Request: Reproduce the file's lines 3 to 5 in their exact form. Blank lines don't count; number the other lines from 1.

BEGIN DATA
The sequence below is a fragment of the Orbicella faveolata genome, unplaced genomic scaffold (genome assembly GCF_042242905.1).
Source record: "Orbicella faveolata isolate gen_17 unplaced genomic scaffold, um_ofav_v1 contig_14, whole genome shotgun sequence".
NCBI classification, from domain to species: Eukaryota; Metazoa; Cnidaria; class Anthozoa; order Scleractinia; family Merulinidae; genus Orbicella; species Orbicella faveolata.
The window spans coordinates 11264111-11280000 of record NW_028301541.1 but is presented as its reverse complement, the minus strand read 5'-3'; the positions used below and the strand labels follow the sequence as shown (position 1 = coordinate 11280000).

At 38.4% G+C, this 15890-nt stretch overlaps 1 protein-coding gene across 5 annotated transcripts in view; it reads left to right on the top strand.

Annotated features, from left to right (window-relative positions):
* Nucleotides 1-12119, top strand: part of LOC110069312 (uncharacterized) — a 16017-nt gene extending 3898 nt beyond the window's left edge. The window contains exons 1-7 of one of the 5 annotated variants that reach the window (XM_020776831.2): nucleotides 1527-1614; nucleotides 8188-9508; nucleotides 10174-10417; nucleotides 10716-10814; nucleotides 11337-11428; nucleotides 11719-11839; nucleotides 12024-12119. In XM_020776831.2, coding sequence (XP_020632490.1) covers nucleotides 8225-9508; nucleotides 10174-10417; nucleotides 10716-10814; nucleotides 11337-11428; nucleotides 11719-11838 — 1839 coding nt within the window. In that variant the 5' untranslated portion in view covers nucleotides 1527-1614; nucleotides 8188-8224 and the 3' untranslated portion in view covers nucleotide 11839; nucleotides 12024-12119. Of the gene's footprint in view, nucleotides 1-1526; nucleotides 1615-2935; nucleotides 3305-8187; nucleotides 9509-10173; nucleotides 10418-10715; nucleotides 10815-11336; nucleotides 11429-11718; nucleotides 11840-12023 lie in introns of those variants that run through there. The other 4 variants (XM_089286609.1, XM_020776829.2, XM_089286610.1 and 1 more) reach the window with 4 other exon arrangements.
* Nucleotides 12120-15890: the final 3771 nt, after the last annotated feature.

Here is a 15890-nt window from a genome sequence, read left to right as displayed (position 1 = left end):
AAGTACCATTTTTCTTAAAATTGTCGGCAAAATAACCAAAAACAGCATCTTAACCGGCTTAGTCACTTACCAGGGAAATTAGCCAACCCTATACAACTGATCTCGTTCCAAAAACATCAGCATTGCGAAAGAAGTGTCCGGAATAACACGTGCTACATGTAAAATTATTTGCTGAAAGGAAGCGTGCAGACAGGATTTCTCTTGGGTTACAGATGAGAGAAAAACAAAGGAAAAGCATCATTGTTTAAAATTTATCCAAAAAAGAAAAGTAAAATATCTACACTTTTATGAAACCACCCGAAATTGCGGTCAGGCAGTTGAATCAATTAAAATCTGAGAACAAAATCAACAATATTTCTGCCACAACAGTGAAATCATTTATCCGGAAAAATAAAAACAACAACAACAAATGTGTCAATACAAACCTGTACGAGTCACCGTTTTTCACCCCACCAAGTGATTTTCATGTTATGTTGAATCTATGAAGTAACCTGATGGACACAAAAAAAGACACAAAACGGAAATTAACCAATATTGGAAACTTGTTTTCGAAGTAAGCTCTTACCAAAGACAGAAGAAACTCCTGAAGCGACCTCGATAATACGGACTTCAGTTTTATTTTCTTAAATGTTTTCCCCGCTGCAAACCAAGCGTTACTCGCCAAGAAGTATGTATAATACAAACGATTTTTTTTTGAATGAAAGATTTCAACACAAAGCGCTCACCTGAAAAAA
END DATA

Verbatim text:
NCBI classification, from domain to species: Eukaryota; Metazoa; Cnidaria; class Anthozoa; order Scleractinia; family Merulinidae; genus Orbicella; species Orbicella faveolata.
The window spans coordinates 11264111-11280000 of record NW_028301541.1 but is presented as its reverse complement, the minus strand read 5'-3'; the positions used below and the strand labels follow the sequence as shown (position 1 = coordinate 11280000).

At 38.4% G+C, this 15890-nt stretch overlaps 1 protein-coding gene across 5 annotated transcripts in view; it reads left to right on the top strand.